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Cold as a glacier
on 9 September 2011
I have read this CD to be pop influenced classical. Music that bridges the no man's land between the two. Better to say: music that hovers above the two, because it touches neither. And that is exactly where it goes wrong; it is too static for both, lacking soul and therefore conviction. A spun out piano line here, quivering violins there, yes, of course it sounds beautiful and, yes, it is soothing. But don't be fooled, is music about that? Only about trying to please? I think it needs to touch the heart. Good music should force one to stop what he is doing and make him or her listen, be it a shepherd playing flute, a punker maltreating his guitar or an orchestra performing a Mahler symphony.
The melodies are based on thin ideas and slow in developing, if there is such a thing as development at all: it is more the repeating of a single idea that leads nowhere, it just fades. Above all: the musicians have never met! Olafur played his piano parts in a workshop in Germany, Tony Levin added bass lines at his U.K. kitchen, and the violinists were recorded in an Icelandic studio - all that music is not about. It should be about emotions, interaction and not be a colouring by numbers. Too many pretensions here, the title and artwork being other ones. And Arnalds' recent efforts to perform this music live in established concert halls is as bad an idea as Enya performing at a death metal festival.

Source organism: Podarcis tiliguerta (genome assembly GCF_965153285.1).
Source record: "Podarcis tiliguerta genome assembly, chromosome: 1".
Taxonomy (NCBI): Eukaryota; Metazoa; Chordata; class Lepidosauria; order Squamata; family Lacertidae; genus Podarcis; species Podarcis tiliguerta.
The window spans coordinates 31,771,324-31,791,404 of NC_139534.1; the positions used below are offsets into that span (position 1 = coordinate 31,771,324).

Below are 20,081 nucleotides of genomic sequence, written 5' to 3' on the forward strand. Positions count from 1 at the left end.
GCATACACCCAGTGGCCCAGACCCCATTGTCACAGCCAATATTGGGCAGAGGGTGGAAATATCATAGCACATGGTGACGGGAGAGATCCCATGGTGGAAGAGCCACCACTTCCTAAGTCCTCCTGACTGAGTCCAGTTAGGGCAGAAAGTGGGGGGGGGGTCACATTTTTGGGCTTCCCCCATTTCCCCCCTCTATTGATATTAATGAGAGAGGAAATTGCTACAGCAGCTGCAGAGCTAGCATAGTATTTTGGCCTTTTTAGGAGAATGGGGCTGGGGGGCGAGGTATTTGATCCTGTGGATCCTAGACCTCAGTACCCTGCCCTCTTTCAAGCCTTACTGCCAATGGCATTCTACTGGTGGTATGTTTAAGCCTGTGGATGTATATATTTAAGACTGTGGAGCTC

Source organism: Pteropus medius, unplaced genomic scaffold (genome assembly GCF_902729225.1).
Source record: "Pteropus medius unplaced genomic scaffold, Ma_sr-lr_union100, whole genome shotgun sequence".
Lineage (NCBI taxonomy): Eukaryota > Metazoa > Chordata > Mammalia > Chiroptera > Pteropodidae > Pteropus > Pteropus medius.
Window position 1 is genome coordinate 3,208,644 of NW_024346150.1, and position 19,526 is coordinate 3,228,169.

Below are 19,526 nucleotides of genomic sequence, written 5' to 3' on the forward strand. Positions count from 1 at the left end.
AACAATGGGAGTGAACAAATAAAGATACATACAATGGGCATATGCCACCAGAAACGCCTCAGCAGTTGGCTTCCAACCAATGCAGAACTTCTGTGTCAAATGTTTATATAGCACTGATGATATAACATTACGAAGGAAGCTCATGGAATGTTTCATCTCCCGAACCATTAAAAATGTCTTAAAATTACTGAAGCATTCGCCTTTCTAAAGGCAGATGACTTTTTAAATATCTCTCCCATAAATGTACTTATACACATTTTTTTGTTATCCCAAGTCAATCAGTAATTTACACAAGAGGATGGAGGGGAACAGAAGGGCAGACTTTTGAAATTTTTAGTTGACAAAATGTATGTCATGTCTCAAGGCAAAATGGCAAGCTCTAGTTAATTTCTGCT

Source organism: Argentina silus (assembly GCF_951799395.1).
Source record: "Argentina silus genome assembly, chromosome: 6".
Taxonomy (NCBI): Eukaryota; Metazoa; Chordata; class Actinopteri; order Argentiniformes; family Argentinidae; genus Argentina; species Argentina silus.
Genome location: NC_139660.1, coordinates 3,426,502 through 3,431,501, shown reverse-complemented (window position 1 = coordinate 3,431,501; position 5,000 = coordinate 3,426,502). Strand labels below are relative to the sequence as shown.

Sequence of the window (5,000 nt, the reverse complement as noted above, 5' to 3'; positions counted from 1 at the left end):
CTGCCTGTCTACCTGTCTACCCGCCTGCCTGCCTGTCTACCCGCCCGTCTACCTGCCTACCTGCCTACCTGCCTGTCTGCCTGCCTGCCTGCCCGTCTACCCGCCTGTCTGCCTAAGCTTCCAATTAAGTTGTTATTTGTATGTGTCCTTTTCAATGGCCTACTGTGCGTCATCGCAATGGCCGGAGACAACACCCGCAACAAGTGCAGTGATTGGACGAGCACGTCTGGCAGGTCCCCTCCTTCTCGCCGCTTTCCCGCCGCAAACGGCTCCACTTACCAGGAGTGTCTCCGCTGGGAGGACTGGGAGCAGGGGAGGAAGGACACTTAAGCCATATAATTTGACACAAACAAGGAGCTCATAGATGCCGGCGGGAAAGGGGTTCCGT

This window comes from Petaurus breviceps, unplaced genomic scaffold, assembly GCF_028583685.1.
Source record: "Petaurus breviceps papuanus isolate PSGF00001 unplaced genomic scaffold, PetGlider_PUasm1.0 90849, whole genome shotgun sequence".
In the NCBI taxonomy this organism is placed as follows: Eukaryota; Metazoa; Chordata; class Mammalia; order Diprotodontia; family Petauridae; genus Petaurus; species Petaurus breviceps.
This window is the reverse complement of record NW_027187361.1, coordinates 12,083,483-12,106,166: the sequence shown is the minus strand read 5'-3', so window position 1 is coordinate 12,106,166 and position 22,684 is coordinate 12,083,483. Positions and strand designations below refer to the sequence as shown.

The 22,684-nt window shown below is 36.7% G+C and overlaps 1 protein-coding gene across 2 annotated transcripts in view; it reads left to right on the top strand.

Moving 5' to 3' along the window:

Surely there is a market for this; as said, on first hearing it sounds attractive, thus making it excellent, non-obtrusive background music for in waiting rooms, etc. But not for posterity: the more one listens the more boring it gets. Admittedly another function might be that this music may offer a gateway for some to listen to real classical music - those better try the Kronos Quartet. For those who want to explore the real wasteland between pop and classical I recommend Rachel's and the sublime Max Richter.